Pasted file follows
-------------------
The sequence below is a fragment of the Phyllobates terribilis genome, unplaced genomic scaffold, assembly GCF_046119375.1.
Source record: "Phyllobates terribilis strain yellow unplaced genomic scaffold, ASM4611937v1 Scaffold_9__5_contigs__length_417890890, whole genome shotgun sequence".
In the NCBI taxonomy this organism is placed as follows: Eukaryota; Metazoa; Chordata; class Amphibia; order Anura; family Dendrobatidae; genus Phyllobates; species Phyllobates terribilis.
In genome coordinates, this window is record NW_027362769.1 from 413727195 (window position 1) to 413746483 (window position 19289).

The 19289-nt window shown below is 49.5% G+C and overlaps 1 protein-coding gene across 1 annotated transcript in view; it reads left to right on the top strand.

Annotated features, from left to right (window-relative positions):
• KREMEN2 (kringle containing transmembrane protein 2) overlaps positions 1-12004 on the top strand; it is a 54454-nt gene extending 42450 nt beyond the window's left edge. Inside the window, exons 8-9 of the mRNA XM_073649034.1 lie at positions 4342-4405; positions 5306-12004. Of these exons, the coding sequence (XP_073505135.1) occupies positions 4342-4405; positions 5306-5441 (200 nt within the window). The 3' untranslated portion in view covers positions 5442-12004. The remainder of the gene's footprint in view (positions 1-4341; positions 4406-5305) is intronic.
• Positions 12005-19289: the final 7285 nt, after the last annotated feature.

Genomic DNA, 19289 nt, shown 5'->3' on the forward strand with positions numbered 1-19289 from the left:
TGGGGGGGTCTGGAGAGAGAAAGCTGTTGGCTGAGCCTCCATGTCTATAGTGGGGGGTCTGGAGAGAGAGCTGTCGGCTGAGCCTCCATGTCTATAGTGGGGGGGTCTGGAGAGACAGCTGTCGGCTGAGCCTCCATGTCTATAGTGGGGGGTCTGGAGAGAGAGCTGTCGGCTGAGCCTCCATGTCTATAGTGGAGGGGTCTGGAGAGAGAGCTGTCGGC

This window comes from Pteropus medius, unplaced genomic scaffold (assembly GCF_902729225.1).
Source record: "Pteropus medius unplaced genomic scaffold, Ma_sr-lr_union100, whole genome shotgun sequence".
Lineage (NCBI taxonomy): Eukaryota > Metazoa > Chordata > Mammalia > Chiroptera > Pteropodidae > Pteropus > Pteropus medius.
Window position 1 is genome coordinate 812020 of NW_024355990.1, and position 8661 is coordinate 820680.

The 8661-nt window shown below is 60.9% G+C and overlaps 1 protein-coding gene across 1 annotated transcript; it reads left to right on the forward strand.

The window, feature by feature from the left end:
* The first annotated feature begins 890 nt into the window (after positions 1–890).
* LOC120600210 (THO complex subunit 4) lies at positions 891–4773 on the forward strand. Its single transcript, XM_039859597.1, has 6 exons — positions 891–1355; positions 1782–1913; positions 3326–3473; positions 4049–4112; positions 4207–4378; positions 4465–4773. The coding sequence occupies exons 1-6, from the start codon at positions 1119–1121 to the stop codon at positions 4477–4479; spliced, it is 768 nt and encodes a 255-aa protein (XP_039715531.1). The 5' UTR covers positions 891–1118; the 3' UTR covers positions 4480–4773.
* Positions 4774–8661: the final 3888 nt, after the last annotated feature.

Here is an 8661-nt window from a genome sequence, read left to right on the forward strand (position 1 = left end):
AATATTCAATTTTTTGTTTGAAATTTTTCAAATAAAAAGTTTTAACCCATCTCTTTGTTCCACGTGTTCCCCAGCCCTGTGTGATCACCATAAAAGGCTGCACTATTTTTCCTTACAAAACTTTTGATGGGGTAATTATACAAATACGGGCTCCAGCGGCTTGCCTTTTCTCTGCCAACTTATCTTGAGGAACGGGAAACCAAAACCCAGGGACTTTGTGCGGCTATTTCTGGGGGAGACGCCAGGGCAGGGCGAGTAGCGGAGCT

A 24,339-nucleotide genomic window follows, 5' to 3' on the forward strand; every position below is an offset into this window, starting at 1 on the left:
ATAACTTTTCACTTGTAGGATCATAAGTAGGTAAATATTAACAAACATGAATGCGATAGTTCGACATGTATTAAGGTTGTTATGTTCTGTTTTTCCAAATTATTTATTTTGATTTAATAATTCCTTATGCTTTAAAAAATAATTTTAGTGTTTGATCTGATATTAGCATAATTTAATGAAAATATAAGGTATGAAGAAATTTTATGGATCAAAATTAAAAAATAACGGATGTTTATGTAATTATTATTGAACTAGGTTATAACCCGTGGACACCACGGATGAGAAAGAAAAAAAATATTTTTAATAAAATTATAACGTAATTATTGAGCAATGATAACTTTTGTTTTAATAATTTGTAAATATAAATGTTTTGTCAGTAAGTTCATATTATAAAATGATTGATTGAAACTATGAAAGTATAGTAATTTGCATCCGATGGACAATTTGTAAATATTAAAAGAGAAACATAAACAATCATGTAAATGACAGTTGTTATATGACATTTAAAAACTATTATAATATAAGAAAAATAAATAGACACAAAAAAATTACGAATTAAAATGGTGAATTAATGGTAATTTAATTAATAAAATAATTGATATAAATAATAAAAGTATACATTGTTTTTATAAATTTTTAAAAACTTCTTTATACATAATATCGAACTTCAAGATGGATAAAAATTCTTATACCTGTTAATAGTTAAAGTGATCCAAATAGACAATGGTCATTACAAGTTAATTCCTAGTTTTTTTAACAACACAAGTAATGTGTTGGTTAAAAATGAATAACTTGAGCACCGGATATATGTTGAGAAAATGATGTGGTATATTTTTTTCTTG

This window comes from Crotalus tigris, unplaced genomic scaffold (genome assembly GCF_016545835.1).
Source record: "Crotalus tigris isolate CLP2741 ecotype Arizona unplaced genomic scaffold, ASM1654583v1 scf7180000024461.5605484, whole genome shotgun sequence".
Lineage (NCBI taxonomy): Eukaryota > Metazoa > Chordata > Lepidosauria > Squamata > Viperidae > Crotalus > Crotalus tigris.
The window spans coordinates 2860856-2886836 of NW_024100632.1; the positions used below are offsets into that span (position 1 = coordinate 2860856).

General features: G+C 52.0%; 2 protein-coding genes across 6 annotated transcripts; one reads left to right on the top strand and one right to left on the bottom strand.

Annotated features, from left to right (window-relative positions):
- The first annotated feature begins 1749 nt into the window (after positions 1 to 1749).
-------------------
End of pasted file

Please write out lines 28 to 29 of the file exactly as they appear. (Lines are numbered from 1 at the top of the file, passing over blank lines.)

General features: G+C 52.0%; 2 protein-coding genes across 6 annotated transcripts; one reads left to right on the top strand and one right to left on the bottom strand.

Annotated features, from left to right (window-relative positions):